5 MLB GMs Who Were Way Too Passive During Trade Season
Though baseball's trade season may be over, some fans are still livid over the fact that their teams' respective GMs stayed quiet over the summer and did little to no work to bring in new talent or, on the opposite end of the spectrum, give up too quickly and trade away some of the team's top players.
For example, as a Yankees fan, I'm still complaining about team GM Brian Cashman (pictured) not going all out to acquire a starting pitcher at the July 31 trade deadline. Given how New York's starting rotation is now pretty much being held together with Scotch Tape, it's arguable that the man could have been a bit more aggressive two months ago.
Long story short, the fact that some of baseball's top GMs stayed quiet over the summer is slowly but surely having an effect on their team's final place in the standings. From the New York Mets collapsing to the Milwaukee Brewers seemingly giving up, some fanbases are going to be very upset once October starts and they're on the outside looking in.
As a result, some may be calling for these GMs' heads.
No. 5: Sandy Alderson
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Now, with all due respect to Alderson, his New York Mets weren't expected to do much going into this season.
Yet, the return of David Wright's bat and the magical season of R.A. Dickey plus the team seeming to gel as a whole saw the Mets playing .500 ball right up until the All-Star Break, when the slump started. Still, on July 31, the team was only 50-54, but could have made more of a statement with just one more bat.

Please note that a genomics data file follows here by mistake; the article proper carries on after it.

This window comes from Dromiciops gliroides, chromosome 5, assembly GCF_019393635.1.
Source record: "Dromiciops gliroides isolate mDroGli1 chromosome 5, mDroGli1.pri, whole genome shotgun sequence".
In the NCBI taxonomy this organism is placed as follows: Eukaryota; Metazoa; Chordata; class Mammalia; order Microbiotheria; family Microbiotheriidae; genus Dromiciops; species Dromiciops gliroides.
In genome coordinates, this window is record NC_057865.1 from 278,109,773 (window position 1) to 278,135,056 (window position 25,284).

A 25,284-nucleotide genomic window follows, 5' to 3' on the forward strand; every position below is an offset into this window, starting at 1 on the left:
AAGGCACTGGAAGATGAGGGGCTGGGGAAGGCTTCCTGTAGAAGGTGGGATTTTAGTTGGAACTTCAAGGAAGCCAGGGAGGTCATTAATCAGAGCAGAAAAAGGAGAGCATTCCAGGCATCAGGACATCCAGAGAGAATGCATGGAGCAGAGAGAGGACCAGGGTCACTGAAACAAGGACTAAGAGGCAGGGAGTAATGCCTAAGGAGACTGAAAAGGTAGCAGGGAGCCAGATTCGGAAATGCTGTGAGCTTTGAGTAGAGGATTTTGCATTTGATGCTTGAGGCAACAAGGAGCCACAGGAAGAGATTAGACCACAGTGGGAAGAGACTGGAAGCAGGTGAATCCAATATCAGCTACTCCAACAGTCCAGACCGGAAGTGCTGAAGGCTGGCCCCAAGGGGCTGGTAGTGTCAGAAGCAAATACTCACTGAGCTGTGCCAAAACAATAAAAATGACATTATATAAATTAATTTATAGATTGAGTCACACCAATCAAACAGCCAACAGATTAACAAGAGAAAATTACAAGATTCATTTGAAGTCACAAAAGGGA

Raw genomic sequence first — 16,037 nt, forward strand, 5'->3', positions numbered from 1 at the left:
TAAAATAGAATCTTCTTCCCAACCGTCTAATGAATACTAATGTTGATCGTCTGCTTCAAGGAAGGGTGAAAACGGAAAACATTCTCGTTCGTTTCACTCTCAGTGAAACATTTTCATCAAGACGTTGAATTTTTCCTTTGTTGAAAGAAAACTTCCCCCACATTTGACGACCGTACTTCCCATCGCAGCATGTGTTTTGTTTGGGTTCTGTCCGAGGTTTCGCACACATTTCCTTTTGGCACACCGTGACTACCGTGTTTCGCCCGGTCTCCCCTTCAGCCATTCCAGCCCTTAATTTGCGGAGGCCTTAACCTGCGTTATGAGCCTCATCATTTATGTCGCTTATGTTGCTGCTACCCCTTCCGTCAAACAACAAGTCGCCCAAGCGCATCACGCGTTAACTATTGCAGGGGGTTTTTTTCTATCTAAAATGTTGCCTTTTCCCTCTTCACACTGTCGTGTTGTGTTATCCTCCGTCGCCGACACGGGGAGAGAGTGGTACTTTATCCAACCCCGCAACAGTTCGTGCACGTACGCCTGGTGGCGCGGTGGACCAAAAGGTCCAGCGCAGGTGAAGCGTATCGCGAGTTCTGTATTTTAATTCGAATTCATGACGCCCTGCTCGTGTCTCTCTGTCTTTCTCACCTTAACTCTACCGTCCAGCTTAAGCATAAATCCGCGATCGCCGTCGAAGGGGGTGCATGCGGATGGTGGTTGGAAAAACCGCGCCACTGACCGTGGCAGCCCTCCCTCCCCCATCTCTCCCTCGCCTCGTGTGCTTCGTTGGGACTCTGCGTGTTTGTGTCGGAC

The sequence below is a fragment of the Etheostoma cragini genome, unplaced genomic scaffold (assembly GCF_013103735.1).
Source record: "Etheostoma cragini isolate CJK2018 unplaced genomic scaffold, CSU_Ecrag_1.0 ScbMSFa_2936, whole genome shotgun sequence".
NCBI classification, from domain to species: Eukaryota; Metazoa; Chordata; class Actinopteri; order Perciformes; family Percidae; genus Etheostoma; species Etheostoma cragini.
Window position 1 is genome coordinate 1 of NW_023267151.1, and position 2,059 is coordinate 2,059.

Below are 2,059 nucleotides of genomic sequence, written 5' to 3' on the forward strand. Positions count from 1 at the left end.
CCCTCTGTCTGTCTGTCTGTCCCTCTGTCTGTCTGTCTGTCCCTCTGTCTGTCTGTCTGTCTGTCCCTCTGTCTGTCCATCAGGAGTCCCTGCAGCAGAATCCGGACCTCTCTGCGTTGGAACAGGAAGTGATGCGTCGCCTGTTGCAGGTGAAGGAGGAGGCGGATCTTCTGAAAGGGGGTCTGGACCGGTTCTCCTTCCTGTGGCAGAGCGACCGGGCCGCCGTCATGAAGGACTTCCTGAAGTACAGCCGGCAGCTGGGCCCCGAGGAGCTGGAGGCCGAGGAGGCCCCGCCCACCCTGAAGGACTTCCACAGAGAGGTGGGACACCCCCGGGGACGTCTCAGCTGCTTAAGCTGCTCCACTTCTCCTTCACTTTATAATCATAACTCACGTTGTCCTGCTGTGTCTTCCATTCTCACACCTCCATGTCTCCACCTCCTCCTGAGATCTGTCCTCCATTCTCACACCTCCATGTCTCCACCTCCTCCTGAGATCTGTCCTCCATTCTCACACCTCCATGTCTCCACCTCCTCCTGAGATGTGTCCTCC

Unfortunately, no deals were made and today, the Mets find themselves 65-78, which is good for fourth place and 24 games out of first in the NL East. To add insult to injury, they are also on a six-game losing streak.
Had Alderson been more aggressive and hungry in July, they could very well be fighting for a Wild Card spot.
No. 4: Ruben Amaro, Jr.
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It's no secret that the Phillies were dealt a bad hand in 2012. Not only were top sluggers Ryan Howard and Chase Utley on the disabled list to start the season, but the offense fell apart without them in the lineup.
In another cruel turn of events, the pitching suffered to the point where left-hander and (normally) surefire stopper Cliff Lee didn't get his first win of the season until July 4th.
Thus, with the season in a tailspin, Amaro basically gave up hope and on July 31, he traded outfielder Hunter Pence, easily one of the most consistent players in baseball, to the San Francisco Giants. Sure, Pence has struggled with his new team, but that can arguably be attributed to playing in a pitcher's ballpark.
Even worse, Amaro got practically nothing in return for Pence. He received a below-average hitter in Nate Schierholtz and two relatively unknown prospects in catcher Tommy Joseph and pitcher Seth Rosin. Seeing as how Pence is a two-time All Star who can hit for a good average as well as some power, Amaro didn't receive nearly enough in return.
Sure, the Phillies are now on a strong push and just three games out of an NL Wild Card spot, but the lack of a regularly consistent hitter may indeed come back to bite them thanks to Amaro's jumping the gun and writing off the season.
No. 3: Brian Cashman
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To say that Cashman's trade season in 2012 was a failure in 2012 would be untrue, but not exactly far off. His acquiring future Hall of Famer Ichiro Suzuki for practically nothing has provided a decent payoff, with the veteran outfielder batting .297 since donning the pinstripes.